All Libris accounts can store image files. Depending on your subscription type, Libris can also store additional types of files and formats, such as video, audio, and other files.
- File formats determine what kind of software can be used to preview or work with a file downloaded from Libris. For example, Adobe Lightroom handles many image file formats, but does not work with audio file formats.
- The easiest way to know a file’s format is to look at the file extension. The file extension is the characters after the last period at the end of the filename.
- For example, the filename baseball-game.jpg has a file extension of .jpg, which means it’s a JPEG. A JPEG is a specific type of image file.
- Never edit or remove the file extension for your files, either in Libris or once downloaded from Libris.
- For example, if you changed the filename of baseball-game.jpg (an image file extension) to baseball-game.mp3 (an audio file extension), or removed the extension entirely so the file was named just baseball-game, your computer might have trouble knowing what software program to use when you click to open it, and you may not be able to open it at all.
Preparing for Image Upload
Preparing your image files for upload to Libris requires considerations of file format, color space, and metadata.
Image File Format
Considerations of file format inevitably come down to understanding which format is appropriate for a given workflow stage. Although Libris can support a wide variety of image file formats, uploading a format that is useful for your intended audience is a key consideration in creating a standard workflow.
In many cases, Libris is used as a distribution/delivery tool. Generally speaking, we recommend uploading your largest resolution photos in TIFF or JPG. If your images are intended primarily for web use, we recommend the sRGB color space.
You can, of course, choose to archive your RAW (CR2, DNG) or PSD files within your Libris Library. If you store this file format, you would almost certainly never distribute these RAW images to your stakeholders or customers.
PhotoShelter automatically creates multiple resized JPEG versions of every file you upload, so there is no need to upload multiple sizes of the same image.
Libris supports many image file formats, such as:
- Only the 1st page of a PDF document can be previewed in Libris
- PDFs are particularly useful for loading license and rights contracts to their corresponding images’ galleries)
- Protected PDFs, such as those with a password, are not supported
- No playback is available within Libris
- Libris generates an image preview of an EPS file’s contents
- Because this image is adjusted for web display, the image may not look exactly like the original EPS file
- SVG files that contain HTML will render as images
- Libris generates an image preview of some SVG files’ contents:
- Font files, such as DFONT, OTF, and TTF
- Libris generates an image preview for some font files, but does not support previews for all fonts
- Font files, such as DFONT, OTF, and TTF
Image Color Space
Computers use a series of RGB values to represent color. How that color is redisplayed is influenced by the color space because the same RGB values can render very different colors depending on the color space.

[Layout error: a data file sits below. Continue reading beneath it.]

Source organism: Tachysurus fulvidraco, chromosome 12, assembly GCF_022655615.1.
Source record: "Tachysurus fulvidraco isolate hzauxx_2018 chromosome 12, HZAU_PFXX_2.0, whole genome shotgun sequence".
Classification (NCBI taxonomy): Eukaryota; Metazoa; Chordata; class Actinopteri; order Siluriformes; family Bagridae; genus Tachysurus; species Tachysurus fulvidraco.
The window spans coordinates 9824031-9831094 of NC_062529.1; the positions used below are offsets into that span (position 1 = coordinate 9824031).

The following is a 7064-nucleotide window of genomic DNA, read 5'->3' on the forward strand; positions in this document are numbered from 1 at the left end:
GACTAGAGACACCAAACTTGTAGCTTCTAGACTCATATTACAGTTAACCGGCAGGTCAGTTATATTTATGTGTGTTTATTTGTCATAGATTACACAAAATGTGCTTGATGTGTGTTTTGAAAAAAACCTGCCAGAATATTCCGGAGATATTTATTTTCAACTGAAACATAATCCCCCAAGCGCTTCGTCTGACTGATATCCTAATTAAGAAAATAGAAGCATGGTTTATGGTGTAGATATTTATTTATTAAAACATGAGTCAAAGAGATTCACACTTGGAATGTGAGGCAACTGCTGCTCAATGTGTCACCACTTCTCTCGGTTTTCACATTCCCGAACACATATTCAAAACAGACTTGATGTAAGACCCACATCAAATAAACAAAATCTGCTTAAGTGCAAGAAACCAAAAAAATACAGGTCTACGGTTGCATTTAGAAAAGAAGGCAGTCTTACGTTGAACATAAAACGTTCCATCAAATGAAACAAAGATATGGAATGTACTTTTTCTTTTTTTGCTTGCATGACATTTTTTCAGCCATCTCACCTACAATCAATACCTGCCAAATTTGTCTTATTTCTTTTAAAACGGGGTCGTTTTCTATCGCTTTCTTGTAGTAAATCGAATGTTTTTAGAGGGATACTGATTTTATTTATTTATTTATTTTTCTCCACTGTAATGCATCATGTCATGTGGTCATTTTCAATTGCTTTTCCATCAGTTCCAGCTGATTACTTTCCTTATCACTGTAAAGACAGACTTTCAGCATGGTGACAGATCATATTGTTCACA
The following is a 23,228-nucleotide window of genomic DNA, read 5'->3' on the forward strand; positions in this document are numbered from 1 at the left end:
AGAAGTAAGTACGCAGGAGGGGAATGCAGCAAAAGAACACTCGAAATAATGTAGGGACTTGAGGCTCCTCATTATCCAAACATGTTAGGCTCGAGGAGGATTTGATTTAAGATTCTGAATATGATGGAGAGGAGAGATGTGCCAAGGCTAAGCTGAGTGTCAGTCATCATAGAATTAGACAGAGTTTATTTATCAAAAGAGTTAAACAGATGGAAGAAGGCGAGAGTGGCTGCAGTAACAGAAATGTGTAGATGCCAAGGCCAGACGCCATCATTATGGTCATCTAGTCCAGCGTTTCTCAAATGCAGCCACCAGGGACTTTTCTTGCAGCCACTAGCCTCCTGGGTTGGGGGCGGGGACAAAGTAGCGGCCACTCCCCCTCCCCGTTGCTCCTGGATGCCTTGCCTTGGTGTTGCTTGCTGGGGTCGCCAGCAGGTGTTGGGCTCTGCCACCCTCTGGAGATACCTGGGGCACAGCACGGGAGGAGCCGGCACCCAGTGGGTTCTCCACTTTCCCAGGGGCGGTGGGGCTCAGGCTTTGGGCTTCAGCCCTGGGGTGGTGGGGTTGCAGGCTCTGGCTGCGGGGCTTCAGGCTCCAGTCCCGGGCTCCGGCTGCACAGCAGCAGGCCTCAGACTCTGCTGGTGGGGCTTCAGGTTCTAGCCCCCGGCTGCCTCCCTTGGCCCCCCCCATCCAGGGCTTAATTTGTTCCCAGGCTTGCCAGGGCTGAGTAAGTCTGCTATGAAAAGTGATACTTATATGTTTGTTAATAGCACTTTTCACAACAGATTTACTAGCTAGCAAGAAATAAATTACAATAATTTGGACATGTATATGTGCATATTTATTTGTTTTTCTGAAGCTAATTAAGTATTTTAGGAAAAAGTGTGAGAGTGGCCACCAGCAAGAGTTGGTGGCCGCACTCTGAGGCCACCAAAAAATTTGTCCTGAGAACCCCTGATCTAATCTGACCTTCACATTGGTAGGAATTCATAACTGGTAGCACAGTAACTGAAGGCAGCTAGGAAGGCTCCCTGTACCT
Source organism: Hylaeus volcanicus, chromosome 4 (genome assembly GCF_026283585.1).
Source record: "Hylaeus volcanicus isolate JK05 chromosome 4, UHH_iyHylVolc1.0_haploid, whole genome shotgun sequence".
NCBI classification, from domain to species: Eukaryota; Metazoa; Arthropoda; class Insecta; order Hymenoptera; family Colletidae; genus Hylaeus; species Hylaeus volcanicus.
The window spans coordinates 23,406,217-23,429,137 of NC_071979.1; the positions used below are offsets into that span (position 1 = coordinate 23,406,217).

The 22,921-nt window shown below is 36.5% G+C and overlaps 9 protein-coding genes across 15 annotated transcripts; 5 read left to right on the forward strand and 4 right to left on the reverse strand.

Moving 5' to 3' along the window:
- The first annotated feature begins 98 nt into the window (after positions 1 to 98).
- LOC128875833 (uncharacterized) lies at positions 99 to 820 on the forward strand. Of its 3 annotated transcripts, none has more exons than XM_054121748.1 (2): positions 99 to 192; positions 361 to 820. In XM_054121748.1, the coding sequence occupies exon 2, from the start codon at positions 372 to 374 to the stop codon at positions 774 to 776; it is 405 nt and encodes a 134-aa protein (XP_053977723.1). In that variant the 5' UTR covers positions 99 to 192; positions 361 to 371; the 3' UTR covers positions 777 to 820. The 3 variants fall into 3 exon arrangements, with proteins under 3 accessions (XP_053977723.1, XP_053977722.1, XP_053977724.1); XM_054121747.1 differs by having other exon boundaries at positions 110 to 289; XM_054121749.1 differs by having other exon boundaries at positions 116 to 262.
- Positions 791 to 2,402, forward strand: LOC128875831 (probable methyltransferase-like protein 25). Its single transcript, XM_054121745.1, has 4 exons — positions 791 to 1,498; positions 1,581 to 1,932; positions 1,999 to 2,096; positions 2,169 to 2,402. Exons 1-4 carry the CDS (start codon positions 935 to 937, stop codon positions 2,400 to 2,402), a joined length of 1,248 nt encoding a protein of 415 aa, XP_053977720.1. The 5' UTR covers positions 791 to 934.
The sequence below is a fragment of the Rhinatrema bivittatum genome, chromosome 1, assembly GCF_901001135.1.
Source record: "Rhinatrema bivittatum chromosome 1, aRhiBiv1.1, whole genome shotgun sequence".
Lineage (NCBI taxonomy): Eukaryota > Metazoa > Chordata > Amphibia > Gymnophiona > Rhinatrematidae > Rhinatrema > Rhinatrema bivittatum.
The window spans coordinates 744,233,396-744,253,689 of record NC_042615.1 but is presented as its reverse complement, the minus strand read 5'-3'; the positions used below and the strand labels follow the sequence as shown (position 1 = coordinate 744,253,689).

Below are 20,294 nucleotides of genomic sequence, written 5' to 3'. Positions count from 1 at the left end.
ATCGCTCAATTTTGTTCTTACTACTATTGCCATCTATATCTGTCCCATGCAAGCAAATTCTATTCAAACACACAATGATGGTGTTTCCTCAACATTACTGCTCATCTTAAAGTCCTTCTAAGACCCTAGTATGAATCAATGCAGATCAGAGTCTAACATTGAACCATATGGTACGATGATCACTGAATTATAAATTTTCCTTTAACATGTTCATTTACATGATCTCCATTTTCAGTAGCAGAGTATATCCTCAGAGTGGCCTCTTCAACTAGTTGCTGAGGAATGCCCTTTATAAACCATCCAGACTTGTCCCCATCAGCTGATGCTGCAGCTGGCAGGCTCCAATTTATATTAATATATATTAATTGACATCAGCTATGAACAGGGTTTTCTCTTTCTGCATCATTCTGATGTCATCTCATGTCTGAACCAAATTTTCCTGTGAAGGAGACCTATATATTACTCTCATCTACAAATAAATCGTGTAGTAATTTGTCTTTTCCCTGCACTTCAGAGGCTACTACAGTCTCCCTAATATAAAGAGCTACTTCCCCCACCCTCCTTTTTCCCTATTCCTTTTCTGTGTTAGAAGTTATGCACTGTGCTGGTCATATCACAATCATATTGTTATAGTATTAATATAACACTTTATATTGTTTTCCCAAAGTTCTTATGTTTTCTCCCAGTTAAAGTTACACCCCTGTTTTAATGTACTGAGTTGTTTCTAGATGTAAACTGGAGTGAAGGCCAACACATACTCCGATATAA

Although color space might sound esoteric, the concept is pretty clear when considering something like your logo. Organizations and brands spends enormous marketing budgets to ensure consistency of their corporate identities.
The discussion of color fidelity is moot unless you've calibrated your monitor.
Your color space decision depends on the final output. Generally speaking, for web use sRGB is the most practical and safe color space.
Metadata, the data that describes your content, helps you and others find specific images. The efficiency with which you or others can find an image increases your library's market value and can save your staff time and money.
One best practice is to add IPTC metadata to your files prior to upload. Separate software like Adobe Lightroom, Photo Mechanic, and even the Mac's Photos application can help you and your Contributors if you'd like to add image metadata before uploading to Libris. Libris will pull in and display whatever embedded metadata is on your image at the time of upload.
Video File Format
If your Libris subscription offers video support, Libris can handle video formats such as MOV, MP4, and other common video file types from DSLR and other cameras or those created by video editing software.
Generally speaking, we recommend uploading your largest resolution video in MOV or MP4.
Libris can handle many video file formats, such as:
- Other common video files from DSLR and other cameras, or those created by video editing software
- Full video support can depend on many factors, such as a video’s frame size, frame rate, data rate, codec, and other factors
- The general rule of thumb is: if it uploads and displays as a video file, we support it
Recommended video file settings:
Resolution: 640px to 3840px (4K) wide
Bitrate: 10 to 60 Mbps
Framerate: 15-60 FPS (constant)
Aspect ratio: 16:9
File size: up to 60 GB
Uploading Audio and Other Files
If your subscription offers full file support, Libris can also handle audio and other file formats, such as Adobe InDesign, Microsoft Office, and more (in addition to image and video files). Audio and other files can be uploaded via the Library web uploader, Contributor web uploader, or FTP.
Recommended audio file settings:
Sample Rate: 44.1 kHz
If your subscription offers full file support, Libris can handle many other non-media file types and formats, such as:
- INDD and other Adobe InDesign files
- DOC, DOCX
- XLS, XLSX
- PPT, PPTX
- ZIP: will stay zipped upon upload
- Other miscellaneous file types
Libris does not offer previews for these file types. Common file types in this category, such as Microsoft Office and Adobe InDesign files, will display with specific icons.